Our team have had a bit of a bug-bear for a while now – the no-reply email address. Despite countless companies (including loads of the bigger ones) sending newsletters and autoresponders from email@example.com, we just have to speak up here: sending from a no-reply address simply comes across as uncaring to subscribers and may even be bad news for delivery rates in the long-term.
So when we came across a plainly-worded blog post by Joss Crowcroft titled ‘Death to the ‘no-reply’ mailbox’, we collectively felt his pain. In his words:
It astounds me that in 2011, startups and companies are sending out automated emails with no-reply email addresses. It basically says to the recipient:
“I’m not interested in hearing from you by email, regardless of whether email is better or easier for you. I just don’t respect you enough to take the risk that a dozen people might reply and insult me.”
As we’ll discuss in a moment, the issue here is not just an emotional one – there are other solid reasons for making yourself available via email.
From no-reply to please-reply
Second to showing respect, providing an email address that’s linked to a real, live inbox also shows that you’re open for business. Sure, putting an email address out there may attract its fair share of auto-replies and crud, but chances are that there will also be useful, relevant messages, like:
“I really enjoyed your latest email news. Can you provide us with a quote for a similar template?”
“What are your opening hours? I’d love to drop by sometime.”
“I’m changing my email address, but still want to get your updates. Can you help me out?”
This is the sort behavior that email senders should really encourage, especially if they don’t have a fancy call center or real-world presence. It’s not just being nice – replies are a valuable source of feedback and a chance to connect. Or as a commenter on Hacker News put it elegantly:
“EVERY email you send should be considered an opportunity to increase engagement with your users. Tell them that they can respond with questions, comments, whatever.”
As I’ll describe in a moment, it’s also an opportunity to remain in Google and Yahoo’s email delivery good books. Read on.
A relationship between replies and delivery rates?
Our friends at MarketingSherpa provided a rare insight into how Gmail ranks the ‘importance’ of email based on recipient actions like opens and replies. In a recent post on the algorithm behind their Priority Inbox feature, they linked to a research paper by Google, which amidst dense clusters of math, features this lucid statement:
“Importance ground truth is based on how the user interacts with a mail after delivery.”
Or in human terms: If recipients reply to your emails, then Gmail is more likely to consider them to be important.
It’s not far-fetched to imagine that Gmail applies a similar algorithm overall to determine whether an email is worthy of landing in the inbox (rather than junk mail). So replies are to be encouraged, not shooed away.
ReturnPath also make a similar claim in their ‘Field Guide to Yahoo! Inboxes’. As deliverability experts, they use no uncertain terms in linking engagement (opens, clicks and replies) with inbox delivery rates:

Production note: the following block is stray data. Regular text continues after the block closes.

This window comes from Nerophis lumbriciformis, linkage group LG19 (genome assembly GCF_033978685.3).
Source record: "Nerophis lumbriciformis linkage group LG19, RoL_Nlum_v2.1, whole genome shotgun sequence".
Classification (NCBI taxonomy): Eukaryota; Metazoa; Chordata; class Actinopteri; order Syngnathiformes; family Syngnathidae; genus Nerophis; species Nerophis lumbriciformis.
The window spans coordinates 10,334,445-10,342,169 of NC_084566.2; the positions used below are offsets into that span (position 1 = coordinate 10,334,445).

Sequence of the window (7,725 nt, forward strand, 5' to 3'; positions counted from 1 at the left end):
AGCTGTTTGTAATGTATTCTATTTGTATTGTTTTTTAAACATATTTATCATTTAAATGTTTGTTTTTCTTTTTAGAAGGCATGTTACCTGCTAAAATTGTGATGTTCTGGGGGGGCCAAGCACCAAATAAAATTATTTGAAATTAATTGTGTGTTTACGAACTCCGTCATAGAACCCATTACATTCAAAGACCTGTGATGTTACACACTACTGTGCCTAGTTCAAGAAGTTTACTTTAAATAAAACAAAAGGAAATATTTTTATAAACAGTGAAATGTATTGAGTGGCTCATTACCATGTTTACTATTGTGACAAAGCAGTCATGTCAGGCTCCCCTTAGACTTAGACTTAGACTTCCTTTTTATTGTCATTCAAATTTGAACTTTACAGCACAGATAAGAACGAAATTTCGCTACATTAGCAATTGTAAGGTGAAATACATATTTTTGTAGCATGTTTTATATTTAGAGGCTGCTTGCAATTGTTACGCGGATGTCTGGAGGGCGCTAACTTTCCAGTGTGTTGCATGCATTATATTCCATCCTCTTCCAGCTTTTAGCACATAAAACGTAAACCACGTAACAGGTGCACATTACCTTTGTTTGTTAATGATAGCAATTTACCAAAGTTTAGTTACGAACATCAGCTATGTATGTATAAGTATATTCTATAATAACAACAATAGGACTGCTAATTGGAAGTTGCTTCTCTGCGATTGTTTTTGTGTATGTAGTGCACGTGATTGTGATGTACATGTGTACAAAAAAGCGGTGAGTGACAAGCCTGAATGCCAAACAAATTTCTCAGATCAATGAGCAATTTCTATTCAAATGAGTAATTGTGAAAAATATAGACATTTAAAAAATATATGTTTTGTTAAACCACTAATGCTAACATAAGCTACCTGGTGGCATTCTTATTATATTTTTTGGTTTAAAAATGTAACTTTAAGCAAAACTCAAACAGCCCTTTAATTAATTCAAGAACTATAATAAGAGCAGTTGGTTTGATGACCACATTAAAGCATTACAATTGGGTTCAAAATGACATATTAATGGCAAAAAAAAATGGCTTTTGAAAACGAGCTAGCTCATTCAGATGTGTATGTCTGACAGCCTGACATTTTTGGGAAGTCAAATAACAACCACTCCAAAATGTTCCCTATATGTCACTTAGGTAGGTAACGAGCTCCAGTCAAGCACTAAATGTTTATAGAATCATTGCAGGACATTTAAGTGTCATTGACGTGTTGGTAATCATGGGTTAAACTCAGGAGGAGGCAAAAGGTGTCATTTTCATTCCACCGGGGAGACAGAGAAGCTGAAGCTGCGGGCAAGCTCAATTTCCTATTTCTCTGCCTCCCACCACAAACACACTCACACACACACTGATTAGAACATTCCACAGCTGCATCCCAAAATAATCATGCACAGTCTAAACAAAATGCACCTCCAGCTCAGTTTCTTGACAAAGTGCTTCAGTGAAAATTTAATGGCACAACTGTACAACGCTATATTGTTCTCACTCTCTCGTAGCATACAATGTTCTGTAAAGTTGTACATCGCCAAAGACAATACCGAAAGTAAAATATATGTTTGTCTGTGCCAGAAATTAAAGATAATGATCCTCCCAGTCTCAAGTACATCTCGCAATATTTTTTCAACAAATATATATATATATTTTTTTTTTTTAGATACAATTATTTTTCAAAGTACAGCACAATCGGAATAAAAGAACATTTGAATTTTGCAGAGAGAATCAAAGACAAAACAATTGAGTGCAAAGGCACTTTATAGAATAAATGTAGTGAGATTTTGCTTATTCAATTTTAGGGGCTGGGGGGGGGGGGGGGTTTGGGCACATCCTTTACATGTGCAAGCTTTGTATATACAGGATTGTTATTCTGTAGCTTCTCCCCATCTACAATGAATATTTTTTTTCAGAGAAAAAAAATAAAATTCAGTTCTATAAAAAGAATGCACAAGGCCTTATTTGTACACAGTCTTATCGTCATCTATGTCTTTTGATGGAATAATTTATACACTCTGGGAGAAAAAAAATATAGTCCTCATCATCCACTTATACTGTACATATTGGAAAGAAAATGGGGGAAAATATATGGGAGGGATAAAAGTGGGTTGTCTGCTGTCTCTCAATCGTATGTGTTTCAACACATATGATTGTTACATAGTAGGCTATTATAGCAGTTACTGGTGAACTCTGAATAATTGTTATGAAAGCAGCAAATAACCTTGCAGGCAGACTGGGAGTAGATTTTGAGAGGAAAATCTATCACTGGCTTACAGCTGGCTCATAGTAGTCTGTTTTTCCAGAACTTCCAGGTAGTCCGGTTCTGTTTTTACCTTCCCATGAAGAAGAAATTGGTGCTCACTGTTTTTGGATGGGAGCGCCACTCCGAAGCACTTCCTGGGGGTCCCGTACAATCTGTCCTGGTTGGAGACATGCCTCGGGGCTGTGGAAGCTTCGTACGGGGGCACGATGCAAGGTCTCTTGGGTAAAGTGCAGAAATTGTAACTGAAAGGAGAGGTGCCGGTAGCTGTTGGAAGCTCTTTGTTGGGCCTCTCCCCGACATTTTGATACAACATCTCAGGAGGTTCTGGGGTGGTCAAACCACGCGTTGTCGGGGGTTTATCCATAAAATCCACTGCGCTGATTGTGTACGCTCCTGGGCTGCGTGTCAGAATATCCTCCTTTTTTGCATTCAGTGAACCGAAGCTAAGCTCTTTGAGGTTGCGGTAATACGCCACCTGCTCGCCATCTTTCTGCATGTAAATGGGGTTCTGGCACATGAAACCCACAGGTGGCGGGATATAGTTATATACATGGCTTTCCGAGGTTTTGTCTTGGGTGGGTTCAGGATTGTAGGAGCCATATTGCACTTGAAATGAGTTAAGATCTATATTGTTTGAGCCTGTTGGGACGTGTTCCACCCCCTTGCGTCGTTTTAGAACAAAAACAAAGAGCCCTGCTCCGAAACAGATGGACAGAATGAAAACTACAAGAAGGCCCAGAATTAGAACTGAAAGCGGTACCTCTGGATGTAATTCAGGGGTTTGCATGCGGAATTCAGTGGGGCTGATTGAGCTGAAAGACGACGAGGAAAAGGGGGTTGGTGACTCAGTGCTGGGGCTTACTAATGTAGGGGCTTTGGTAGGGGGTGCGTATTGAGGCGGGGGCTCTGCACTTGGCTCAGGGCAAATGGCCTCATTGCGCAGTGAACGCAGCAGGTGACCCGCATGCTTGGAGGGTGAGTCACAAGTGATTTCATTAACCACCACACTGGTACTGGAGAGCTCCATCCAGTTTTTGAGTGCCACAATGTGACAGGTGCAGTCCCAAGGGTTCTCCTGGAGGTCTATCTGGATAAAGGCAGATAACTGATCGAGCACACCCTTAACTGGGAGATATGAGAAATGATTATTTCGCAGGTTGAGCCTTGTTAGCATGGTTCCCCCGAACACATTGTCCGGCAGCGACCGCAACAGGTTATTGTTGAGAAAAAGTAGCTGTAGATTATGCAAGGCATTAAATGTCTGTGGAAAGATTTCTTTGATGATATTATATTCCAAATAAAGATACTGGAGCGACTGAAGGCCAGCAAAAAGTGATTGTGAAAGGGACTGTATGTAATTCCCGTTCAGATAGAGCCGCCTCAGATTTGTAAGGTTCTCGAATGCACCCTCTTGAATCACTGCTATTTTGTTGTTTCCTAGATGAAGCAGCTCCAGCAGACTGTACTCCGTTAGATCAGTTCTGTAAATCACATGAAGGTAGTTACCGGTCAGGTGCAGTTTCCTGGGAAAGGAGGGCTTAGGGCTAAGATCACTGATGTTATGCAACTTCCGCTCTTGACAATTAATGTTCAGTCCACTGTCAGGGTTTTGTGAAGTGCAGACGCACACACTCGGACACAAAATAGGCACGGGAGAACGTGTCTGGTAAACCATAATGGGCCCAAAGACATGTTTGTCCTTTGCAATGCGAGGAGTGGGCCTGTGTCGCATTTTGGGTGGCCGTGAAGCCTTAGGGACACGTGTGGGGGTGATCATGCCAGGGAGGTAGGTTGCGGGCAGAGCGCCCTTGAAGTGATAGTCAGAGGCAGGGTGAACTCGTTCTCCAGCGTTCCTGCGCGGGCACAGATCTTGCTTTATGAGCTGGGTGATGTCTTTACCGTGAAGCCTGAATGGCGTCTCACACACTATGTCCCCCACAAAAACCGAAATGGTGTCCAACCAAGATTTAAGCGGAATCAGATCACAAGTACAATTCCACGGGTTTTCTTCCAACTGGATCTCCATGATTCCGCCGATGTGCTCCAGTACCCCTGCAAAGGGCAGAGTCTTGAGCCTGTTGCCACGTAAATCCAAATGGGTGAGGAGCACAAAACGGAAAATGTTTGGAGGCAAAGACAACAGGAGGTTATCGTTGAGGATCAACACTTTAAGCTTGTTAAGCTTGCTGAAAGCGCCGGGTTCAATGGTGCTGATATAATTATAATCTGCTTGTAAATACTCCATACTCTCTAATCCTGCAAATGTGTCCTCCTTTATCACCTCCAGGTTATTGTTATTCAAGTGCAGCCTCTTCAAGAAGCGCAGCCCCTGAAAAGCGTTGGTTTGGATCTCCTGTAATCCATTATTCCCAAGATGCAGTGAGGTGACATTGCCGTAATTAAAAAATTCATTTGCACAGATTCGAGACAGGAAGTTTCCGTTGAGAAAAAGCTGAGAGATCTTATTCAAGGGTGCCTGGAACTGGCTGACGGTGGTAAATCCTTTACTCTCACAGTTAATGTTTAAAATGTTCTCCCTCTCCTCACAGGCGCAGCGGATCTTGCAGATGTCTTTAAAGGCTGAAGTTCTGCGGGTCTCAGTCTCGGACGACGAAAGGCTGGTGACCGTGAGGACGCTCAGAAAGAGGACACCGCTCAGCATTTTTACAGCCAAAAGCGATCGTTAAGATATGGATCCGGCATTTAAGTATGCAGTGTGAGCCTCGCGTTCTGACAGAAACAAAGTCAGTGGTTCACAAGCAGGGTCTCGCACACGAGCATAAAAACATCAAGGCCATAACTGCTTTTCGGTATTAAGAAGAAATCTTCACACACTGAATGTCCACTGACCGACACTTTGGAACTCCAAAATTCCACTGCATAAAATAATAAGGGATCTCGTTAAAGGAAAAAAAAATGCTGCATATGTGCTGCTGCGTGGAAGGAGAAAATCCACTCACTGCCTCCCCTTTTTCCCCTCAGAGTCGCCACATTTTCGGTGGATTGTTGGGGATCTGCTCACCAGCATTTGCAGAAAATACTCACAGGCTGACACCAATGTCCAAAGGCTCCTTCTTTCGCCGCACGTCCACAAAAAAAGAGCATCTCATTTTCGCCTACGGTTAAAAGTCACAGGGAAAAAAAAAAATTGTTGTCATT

“Engagement has always been an important measure of subscriber interest for senders, but ISPs are starting to make significant investments in research, in-house spam filters and third-party software to help measure subscriber engagement to better determine appropriate folder placement… Inactive subscribers will ultimately hurt your ability to get delivered.”
So not only is sending from a no-reply address an effective way to hurt feelings, but it can also take a chunk out of your delivery rates, too.
But I don’t like getting bombarded with Out-of-Office replies!
A common reason for using a no-reply address is that it’s too difficult to manage the tsunami of automated responses that follow each email send. Messages like delivery failure notifications, or ‘So-and-so is Out of the Office’.
Thankfully, there are automated ways to handle responses, many of which don’t take loads of effort to set up. For example, forwarding replies to a Gmail account can be particularly effective, as not only does it handle spam particularly well (an unfortunate consequence of putting an email address out there), but you can setup filters/rules to keep human and robot responses apart, as well as create automated responses.
Specifics on how to separate useful emails from the useless auto-replies and miscellanea that stream in after every send will be the subject matter of an upcoming blog post, so stay tuned for more on this topic.
The moral of the story sending from a no-reply address can also affect not just customer relationships, but sender reputation with Gmail and others. For some folks, sifting through replies may seem like a tedious administrative task, but for the rest of us it’s a great opportunity to maintain high delivery rates and provide solid customer service – both of which should be important objectives in any email marketing strategy.
Now it’s over to you: What do you think of no-reply email addresses? Is there a context in which they can, or should be used? We’d love to hear your thoughts.